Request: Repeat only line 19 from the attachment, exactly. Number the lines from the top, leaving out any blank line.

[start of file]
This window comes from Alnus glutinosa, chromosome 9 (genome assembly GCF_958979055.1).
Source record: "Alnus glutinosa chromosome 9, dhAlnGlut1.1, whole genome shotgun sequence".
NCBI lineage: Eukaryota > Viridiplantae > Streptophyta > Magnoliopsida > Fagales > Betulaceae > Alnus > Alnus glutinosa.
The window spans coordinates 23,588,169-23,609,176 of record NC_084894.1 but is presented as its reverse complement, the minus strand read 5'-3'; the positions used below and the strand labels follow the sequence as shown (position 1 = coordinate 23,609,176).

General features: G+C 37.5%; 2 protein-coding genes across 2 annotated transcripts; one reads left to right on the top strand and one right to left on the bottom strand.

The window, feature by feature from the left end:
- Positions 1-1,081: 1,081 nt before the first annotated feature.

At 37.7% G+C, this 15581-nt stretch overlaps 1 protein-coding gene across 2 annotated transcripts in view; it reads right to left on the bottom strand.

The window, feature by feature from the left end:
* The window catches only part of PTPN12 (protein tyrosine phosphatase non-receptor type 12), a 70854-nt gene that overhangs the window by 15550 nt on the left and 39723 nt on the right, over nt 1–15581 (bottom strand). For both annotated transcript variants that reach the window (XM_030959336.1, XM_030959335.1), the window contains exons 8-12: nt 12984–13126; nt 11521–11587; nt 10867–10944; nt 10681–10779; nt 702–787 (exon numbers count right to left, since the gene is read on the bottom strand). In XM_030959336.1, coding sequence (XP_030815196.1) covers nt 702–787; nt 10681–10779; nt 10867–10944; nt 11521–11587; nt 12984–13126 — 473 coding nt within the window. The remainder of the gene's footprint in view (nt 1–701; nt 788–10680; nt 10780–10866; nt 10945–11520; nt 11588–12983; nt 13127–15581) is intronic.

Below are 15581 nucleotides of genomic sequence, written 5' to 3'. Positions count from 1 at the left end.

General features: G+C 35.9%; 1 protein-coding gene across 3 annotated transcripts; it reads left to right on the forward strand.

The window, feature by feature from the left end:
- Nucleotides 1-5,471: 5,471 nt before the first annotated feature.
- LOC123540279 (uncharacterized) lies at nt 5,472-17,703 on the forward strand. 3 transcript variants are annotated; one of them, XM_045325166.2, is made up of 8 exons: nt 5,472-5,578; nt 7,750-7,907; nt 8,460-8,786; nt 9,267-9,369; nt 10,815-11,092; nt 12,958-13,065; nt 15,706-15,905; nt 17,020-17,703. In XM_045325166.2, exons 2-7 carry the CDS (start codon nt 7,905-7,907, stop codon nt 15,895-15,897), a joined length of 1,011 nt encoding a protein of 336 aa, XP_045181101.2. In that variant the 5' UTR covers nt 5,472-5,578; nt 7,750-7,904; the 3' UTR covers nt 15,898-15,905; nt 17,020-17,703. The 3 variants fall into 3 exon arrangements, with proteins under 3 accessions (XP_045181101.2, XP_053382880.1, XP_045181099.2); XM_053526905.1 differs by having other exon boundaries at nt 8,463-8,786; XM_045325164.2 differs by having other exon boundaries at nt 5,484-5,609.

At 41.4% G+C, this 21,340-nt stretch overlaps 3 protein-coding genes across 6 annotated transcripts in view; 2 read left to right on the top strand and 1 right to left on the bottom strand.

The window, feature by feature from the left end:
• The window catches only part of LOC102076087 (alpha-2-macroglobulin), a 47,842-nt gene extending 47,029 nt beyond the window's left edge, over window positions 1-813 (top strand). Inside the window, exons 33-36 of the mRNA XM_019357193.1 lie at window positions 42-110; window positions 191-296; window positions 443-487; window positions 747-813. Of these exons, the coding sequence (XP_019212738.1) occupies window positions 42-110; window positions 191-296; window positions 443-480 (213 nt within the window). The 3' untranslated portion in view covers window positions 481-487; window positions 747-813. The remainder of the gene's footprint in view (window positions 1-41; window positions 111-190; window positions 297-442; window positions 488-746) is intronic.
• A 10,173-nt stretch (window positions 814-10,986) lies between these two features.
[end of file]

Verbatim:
• A 10,173-nt stretch (window positions 814-10,986) lies between these two features.